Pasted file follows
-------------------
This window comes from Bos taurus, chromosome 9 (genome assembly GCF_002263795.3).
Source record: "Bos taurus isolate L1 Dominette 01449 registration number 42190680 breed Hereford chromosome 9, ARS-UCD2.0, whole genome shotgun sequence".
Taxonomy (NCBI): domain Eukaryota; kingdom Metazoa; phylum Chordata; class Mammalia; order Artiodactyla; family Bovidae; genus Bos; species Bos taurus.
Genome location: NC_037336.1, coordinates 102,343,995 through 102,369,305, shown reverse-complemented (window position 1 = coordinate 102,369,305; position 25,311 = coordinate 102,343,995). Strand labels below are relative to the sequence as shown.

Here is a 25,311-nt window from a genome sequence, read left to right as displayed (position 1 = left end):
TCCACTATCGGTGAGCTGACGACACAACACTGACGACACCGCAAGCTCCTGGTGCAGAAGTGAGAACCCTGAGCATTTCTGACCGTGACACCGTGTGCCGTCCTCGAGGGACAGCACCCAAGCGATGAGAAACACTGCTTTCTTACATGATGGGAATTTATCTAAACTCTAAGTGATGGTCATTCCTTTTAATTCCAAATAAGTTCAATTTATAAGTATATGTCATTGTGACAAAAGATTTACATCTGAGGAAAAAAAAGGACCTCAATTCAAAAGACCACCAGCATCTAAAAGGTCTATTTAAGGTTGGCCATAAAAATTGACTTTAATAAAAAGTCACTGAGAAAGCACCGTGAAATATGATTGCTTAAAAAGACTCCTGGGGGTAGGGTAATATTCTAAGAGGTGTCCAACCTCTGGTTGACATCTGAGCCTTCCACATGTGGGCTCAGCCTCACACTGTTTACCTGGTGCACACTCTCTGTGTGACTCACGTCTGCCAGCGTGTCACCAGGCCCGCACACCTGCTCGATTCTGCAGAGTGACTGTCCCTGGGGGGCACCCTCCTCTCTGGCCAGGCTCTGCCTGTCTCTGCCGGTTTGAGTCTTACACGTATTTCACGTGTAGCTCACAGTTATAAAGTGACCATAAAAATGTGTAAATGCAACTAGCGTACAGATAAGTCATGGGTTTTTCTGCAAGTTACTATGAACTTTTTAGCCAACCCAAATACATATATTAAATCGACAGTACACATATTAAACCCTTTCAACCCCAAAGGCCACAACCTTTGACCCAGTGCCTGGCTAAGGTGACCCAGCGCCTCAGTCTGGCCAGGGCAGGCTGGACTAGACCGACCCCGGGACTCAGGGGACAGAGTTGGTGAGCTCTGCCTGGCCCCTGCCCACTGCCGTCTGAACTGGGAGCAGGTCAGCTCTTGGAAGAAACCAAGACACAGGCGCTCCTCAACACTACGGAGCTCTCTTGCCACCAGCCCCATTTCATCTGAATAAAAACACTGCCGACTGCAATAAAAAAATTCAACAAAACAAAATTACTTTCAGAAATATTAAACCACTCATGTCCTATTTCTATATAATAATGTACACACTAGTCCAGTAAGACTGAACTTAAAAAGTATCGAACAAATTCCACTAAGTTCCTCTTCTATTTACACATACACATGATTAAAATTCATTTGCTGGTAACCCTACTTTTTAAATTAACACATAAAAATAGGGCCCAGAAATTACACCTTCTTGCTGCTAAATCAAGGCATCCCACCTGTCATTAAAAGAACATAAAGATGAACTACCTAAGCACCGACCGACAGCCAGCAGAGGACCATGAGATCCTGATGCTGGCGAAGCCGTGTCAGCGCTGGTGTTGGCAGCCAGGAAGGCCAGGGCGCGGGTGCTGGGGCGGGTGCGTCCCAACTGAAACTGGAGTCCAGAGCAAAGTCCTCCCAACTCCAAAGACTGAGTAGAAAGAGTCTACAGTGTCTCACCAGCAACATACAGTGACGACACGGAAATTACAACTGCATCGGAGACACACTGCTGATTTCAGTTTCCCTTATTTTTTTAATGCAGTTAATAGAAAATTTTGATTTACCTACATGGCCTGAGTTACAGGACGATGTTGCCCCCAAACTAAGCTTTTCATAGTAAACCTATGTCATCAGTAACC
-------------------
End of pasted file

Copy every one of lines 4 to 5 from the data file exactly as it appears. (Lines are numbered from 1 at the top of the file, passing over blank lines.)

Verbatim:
Genome location: NC_037336.1, coordinates 102,343,995 through 102,369,305, shown reverse-complemented (window position 1 = coordinate 102,369,305; position 25,311 = coordinate 102,343,995). Strand labels below are relative to the sequence as shown.

Here is a 25,311-nt window from a genome sequence, read left to right as displayed (position 1 = left end):